“Investors buying the senior tranches of securitizations can repo the bonds with the ECB as they will carry the guarantee of the Italian government,” confirms Pucci.
When Euromoney asks if this is effectively state aid, he does not hesitate: “Absolutely.”
This does not get around the problem of finding subordinated and junior investors, given the finite resources of the Atlante rescue fund, however. Many of the distressed debt buyers that have been focusing on NPL portfolios will now turn their attention to acquiring equity in the good banks instead.
We are not in a bail-in scenario. The EU either has to relax its principles or go after innocent retail investors who bought these bonds bona fide - Michael Immordino, White & Case
The extent of losses at the bad banks raises the thorny issue of bail-in and what this means in Italy, where one third of bank bonds are in the hands of retail investors.
“We are not in a bail-in scenario,” insists Michael Immordino, partner at White & Case in London. While pointing out that the general principles of BRRD are right, he summarises a stark choice: “The EU either has to relax its principles or go after innocent retail investors who bought these bonds bona fide.”
Bailing in institutional investors ahead of retail investors is an attractive solution for governments anxious to avoid a political backlash, and it is allowed under the EU’s BRRD.
“BRRD gives scope to discriminate between investors in extreme circumstances,” Katz explains. “If there are very good reasons to create discrimination on a justified basis between institutional and retail investors, this is possible. It will not have affected the insolvency hierarchy.”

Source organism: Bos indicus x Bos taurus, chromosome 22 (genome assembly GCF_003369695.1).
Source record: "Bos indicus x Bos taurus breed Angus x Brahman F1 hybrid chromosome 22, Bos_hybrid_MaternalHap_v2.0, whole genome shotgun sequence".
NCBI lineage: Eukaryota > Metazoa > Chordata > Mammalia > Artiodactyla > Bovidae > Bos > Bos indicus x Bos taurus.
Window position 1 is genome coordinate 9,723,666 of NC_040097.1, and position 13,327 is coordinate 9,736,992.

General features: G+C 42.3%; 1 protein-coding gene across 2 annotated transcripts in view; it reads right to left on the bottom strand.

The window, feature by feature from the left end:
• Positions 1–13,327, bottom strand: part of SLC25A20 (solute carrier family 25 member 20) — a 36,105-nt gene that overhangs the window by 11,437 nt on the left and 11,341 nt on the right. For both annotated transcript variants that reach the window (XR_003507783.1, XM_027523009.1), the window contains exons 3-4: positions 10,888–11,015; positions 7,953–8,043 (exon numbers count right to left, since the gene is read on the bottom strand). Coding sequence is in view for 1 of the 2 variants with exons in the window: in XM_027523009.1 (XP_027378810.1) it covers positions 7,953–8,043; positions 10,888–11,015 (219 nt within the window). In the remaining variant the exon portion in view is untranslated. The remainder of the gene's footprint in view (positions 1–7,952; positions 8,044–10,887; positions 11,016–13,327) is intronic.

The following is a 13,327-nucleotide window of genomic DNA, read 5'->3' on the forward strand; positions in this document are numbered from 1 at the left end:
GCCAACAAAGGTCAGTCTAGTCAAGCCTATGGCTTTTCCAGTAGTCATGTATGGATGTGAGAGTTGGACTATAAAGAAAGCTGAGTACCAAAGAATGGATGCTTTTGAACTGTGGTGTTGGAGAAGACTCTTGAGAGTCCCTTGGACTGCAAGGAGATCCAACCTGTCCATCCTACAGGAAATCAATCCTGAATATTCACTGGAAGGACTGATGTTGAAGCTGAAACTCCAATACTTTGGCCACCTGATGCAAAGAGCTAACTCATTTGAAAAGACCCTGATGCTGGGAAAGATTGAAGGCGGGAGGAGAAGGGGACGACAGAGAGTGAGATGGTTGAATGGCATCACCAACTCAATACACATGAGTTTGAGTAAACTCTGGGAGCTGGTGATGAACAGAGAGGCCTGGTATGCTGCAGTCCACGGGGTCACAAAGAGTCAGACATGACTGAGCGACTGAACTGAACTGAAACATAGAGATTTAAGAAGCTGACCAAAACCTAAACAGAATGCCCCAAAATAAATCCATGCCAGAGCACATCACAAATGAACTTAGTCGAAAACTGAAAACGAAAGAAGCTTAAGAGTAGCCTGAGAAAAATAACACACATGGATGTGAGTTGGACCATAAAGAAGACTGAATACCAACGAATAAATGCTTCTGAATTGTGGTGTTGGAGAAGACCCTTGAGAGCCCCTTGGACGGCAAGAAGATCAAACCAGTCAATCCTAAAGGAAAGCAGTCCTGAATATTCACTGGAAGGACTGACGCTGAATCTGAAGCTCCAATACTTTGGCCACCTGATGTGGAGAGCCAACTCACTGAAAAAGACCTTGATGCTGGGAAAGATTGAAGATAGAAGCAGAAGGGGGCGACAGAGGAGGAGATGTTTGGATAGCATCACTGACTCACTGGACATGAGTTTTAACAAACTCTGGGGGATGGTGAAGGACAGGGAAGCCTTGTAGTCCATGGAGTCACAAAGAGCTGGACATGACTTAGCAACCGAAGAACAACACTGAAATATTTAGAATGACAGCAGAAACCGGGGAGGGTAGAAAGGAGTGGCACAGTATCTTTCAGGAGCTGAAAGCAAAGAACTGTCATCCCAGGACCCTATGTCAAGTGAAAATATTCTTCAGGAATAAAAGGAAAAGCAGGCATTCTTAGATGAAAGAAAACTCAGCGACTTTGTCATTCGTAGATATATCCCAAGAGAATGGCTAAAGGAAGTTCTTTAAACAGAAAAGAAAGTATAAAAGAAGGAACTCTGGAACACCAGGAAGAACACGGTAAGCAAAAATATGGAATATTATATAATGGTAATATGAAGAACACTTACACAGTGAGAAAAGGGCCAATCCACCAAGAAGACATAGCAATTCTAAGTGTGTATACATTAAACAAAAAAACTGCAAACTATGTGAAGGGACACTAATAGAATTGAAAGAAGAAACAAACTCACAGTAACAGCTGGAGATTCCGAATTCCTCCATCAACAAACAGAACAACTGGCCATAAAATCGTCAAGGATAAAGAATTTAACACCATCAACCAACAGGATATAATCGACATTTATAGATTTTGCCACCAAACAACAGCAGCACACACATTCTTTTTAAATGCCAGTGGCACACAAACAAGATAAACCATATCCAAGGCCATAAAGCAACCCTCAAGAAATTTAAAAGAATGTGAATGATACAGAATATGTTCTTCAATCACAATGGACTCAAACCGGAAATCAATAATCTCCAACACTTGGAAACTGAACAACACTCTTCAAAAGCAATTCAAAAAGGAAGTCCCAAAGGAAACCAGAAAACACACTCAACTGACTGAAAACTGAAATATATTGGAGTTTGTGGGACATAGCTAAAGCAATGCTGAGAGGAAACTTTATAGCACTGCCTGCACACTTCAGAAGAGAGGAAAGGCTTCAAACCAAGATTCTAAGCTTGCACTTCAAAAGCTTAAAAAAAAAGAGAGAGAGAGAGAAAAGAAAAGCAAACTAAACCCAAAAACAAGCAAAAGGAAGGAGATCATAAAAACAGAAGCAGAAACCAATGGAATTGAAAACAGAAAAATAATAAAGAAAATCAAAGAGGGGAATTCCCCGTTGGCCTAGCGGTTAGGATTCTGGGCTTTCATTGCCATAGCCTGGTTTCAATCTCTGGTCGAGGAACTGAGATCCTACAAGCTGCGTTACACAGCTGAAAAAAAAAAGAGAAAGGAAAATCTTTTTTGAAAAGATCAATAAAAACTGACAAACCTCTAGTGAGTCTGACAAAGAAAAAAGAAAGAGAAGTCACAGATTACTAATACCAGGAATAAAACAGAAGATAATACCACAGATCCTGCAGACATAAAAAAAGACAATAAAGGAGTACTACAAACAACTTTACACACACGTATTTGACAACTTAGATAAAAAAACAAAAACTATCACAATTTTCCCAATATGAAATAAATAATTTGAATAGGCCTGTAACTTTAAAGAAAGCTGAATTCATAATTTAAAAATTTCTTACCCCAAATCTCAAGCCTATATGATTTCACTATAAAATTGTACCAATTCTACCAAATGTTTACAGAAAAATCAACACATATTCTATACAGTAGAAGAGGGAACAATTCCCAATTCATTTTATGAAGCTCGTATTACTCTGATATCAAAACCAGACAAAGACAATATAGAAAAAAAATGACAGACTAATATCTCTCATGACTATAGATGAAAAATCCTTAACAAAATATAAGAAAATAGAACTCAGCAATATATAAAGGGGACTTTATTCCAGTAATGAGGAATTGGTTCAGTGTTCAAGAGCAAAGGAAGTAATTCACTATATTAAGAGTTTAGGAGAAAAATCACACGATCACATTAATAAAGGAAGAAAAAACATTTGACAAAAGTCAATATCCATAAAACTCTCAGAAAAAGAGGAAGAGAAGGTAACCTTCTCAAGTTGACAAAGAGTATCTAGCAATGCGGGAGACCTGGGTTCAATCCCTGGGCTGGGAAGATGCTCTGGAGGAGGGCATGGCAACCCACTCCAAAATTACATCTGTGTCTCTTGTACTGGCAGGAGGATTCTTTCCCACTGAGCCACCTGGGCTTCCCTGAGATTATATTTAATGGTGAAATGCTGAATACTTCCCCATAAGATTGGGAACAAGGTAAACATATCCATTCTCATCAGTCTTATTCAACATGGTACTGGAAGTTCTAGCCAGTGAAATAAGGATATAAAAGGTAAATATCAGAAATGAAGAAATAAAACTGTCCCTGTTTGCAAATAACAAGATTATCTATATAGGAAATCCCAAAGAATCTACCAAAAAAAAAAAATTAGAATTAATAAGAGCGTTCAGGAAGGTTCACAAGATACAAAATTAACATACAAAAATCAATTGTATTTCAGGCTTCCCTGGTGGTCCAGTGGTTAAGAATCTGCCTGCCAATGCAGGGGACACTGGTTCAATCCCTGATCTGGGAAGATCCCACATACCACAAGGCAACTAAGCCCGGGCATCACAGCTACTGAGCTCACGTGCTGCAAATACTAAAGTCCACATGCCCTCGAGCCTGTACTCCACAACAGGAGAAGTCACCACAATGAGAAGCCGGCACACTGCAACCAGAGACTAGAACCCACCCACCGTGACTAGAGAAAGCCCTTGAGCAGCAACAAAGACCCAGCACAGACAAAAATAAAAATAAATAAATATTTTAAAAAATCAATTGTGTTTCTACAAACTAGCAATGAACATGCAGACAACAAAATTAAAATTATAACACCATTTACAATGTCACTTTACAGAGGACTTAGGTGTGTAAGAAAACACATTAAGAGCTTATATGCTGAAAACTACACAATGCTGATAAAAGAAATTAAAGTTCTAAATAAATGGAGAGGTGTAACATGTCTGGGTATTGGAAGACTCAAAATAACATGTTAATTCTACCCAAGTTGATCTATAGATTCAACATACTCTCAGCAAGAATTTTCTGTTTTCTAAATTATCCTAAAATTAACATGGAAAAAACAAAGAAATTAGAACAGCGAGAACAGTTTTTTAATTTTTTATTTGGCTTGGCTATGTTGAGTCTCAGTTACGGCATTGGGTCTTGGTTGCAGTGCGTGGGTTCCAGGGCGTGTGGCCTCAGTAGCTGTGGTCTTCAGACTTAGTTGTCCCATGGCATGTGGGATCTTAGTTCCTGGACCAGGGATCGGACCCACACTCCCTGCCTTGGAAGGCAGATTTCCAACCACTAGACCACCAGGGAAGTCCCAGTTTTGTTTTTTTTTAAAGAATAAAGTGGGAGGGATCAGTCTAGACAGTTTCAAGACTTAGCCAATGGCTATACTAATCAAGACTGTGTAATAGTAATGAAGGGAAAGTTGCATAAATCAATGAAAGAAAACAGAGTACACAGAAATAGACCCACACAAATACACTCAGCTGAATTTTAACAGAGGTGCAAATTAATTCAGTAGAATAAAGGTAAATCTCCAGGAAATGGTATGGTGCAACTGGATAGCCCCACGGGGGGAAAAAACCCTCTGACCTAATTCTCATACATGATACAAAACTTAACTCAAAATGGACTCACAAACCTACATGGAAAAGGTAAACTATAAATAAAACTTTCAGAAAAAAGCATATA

However, in Italy’s case there are simply so many retail bondholders that bailing in the institutions first may not even be enough to cushion the blow.
When subordinated investors in four small regional banks were bailed in last November, one pensioner committed suicide, so the consequences of doing this should not be underestimated. The Italian Banking Association (ABI) has argued strongly against the retroactive nature of bail-in, a risk retail investors were clearly not aware of when they originally bought the bonds because it didn’t exist. The ABI also maintains that the prospect of bailing in depositors is contrary to Article 47 of the Italian constitution, which protects savers.
The real fear here is that of a bank run. “Imagine what would have happened in the UK with Northern Rock if the UK government was prevented from stepping in and had said they would bail in depositors,” exclaims Giovanni Sabatini, general manager of the ABI. “There would have been a systemic crisis.”
However, even if investors could successfully claim to have been mis-sold the bonds, the prospect of compensation will not be sufficient to mitigate the impact that any bail-in would have on confidence.
There is a certain irony in the Italian authorities now claiming these bonds were mis-sold when there were strong incentives in place for the public to buy them.
“All retail programmes were signed off by the Consob [Italy’s SEC], so it is difficult for them now to argue that investors were mis-sold,” muses Immordino. Any compensation that is on offer would also have to comply with BRRD so would only be effective for retail investors if there is sufficient capital beneath them to reach the 8% threshold.
“You can compensate bailed-in retail investors,” confirms Katz. “You have to have exhausted the 8% of liabilities without involving retail investors. In principle this is possible, but you need the right conditions. And you need forbearance from the ECB to be able to do this.”